Rhys Davies (1901-1978) dedicated his life entirely to writing and is now generally regarded as one of the most prolific and accomplished of Welsh prose-writers in English. In addition to writing over one hundred short stories, his many novels included The Withered Root (1927), The Black Venus (1944) and The Perishable Quality (1957). While he has long been thought of as a master of the short story form, his novels are now considered to be among the finest written by a Welsh writer in English and a critical re-assessment of his career is long overdue. Rhys Davies: Decoding the Hare contains essays on the major aspects of Rhys Davies's life and work, from the literary, social and national contexts within which he wrote to issues of gender, sexuality and race. Published to mark the centenary of Rhys Davies's birth, Decoding the Hare is the first substantial study of his work and will be essential reading for all those interested in twentieth-century Welsh writing in English and in this complex and elusive writer in particular.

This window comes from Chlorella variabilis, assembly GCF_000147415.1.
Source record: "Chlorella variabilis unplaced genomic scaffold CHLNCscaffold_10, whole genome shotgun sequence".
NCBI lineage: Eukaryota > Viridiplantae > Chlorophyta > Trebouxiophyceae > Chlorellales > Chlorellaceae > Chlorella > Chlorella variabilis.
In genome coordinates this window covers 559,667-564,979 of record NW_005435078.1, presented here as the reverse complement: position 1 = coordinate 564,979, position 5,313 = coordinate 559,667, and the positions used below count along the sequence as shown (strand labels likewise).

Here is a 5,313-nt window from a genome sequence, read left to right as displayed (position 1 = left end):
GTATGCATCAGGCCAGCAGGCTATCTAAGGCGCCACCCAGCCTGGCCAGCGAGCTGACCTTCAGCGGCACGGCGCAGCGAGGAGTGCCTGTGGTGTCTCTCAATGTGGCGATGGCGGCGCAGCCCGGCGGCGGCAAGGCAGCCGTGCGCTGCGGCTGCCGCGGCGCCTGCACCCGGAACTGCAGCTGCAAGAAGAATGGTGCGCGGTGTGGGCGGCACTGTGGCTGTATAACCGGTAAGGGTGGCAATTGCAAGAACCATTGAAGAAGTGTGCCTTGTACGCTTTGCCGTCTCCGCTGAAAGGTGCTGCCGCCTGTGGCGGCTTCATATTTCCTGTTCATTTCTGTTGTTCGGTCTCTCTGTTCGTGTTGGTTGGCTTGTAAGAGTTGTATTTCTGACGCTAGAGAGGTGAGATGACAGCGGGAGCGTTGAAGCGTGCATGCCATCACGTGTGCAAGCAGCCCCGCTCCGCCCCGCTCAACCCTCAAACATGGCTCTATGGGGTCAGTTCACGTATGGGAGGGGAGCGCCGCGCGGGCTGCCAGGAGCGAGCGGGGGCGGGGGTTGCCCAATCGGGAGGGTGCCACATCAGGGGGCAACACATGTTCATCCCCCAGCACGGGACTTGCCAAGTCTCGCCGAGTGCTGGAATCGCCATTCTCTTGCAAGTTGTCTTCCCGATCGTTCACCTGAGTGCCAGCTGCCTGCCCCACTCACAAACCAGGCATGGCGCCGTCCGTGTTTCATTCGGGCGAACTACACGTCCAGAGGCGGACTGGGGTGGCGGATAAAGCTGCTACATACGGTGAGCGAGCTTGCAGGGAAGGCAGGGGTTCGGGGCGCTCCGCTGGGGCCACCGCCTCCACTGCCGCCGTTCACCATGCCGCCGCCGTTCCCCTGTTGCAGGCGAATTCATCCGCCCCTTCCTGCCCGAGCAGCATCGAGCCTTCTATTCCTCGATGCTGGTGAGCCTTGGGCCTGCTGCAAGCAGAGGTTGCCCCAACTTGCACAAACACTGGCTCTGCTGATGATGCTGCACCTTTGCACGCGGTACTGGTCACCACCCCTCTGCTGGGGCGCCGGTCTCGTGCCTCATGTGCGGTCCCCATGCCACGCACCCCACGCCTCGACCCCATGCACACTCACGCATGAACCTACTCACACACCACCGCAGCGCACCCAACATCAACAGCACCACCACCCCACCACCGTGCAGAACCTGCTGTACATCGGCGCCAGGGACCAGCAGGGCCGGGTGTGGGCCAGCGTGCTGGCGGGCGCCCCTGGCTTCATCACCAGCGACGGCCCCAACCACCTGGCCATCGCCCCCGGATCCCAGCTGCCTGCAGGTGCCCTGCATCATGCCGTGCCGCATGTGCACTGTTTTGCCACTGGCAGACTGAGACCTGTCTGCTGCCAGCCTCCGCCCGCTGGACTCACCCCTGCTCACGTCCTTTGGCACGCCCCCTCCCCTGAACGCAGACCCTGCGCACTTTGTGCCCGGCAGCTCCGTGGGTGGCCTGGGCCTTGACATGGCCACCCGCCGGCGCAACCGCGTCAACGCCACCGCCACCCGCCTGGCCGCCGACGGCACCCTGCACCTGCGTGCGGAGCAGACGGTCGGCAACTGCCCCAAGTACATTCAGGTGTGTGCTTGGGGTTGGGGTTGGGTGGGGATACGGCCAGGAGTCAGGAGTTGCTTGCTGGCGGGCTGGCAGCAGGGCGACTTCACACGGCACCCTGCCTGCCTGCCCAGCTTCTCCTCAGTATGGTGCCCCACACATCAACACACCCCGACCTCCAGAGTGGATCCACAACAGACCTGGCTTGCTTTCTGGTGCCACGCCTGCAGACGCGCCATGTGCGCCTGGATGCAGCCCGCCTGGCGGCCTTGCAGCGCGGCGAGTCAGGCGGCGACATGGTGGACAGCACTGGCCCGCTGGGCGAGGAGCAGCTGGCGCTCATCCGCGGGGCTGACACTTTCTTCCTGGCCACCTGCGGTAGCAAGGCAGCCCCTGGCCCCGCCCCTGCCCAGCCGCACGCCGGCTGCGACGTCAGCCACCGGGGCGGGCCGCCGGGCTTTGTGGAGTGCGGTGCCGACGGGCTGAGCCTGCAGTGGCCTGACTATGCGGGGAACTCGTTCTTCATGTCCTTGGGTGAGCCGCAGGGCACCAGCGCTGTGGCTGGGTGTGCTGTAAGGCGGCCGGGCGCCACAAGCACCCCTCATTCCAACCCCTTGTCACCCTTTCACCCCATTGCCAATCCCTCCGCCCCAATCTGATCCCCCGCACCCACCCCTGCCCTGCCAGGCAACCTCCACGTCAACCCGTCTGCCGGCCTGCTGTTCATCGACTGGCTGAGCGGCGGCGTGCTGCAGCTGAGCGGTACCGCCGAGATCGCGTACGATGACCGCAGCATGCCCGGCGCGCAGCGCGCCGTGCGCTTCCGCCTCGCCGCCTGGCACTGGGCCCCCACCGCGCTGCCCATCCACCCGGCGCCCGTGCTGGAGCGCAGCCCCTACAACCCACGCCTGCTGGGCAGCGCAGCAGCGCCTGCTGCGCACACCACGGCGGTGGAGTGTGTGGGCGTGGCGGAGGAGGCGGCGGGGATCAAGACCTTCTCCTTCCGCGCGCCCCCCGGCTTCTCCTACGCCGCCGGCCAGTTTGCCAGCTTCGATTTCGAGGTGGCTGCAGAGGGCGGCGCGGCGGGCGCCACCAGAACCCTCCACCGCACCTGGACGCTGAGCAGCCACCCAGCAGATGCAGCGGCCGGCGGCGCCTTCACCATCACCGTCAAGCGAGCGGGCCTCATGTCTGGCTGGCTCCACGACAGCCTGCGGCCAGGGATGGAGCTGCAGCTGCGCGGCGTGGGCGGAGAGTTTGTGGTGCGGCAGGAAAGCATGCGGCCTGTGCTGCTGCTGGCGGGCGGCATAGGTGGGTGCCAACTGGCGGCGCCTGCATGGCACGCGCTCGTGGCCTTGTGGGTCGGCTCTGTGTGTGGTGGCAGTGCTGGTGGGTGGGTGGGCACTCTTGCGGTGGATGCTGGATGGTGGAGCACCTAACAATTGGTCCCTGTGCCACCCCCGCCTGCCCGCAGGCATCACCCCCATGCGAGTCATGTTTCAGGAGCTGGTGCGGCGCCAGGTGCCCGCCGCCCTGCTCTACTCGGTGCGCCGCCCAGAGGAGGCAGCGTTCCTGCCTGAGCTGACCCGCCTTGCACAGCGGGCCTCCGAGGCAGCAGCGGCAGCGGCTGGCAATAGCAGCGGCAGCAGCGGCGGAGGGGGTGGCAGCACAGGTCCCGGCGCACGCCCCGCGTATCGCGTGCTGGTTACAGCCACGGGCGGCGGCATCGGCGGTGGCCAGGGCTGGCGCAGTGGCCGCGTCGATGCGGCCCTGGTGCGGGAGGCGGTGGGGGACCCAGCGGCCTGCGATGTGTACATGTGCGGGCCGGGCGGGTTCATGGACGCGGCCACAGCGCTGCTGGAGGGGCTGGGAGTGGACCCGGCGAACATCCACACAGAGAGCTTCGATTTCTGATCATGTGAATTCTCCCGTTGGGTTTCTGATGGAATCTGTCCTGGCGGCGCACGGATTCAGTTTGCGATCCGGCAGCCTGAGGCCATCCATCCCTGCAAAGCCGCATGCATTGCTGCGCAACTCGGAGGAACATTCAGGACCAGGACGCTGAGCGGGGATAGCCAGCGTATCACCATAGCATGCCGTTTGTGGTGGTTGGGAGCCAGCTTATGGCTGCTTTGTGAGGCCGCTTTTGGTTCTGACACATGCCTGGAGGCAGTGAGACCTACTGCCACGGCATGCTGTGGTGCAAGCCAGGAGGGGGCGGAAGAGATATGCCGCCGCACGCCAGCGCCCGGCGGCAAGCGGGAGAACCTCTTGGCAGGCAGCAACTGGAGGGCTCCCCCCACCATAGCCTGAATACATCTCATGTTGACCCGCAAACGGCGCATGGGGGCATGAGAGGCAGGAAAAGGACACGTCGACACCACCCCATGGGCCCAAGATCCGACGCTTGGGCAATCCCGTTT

Meic Stephens is a freelance author, editor and journalist. Among the reference works he has compiled and edited are The Oxford Companion to the Literature of Wales (1986) and A Dictionary of Literary Quotations (1990), and he is also an editor of the Writers of Wales series.
Meic Stephens [Glamorgan] Introduction Dai Smith [BBC Wales] Rhys Davies and his 'Turbulent Valley' Michael J. Dixon [postgrad, Glamorgan] The Epic Rhondda: Romanticism and Realism in the Rhondda Trilogy Stephen Knight [Professor of English, Cardiff] 'Not a Place for Me': Rhys Davies's Fiction and the Coal Industry Tony Brown [Bangor] 'The Memory of Lost Countries': Rhys Davies's Wales Daniel Williams [Swansea] Withered Roots: Ideas of Race in the Work of Rhys Davies and D. H. Lawrence Barbara Prys-Williams [postgrad, Swansea] Rhys Davies as Autobiographer: Hare or Houdini? D. A. Callard [-] 'One rainy Sunday afternoon...' J. Lawrence Mitchell [Professor of English, Texas A&M University] 'I wish I had a Trumpet': Rhys Davies and the Creative Impulse Linden Peach [Professor of English, Loughborough University] Eccentricity and Lawlessness in the Stories of Rhys Davies Jeff Wallace [Glamorgan] Lawrentianisms: Rhys Davies and D. H. Lawrence James A. Davies [formerly Swansea] 'Love and the need of it': Three Novels Katie Gramich [Open University] The Masquerade of Gender in the Stories of Rhys Davies Jane Aaron [Professor of English, Glamorgan] Daughters of Darkness: Rhys Davies's Revenge Tragedies Kirsti Bohata [postgrad, Swansea] The Black Venus Simon Baker and Joanna Furber [Swansea, SB is Lecturer, JF is postgrad] 'Unspeakable Rites': Writing the Unspeakable M. Wynn Thomas [Professor of English, Swansea] 'Never seek to tell thy love': Rhys Davies's Fiction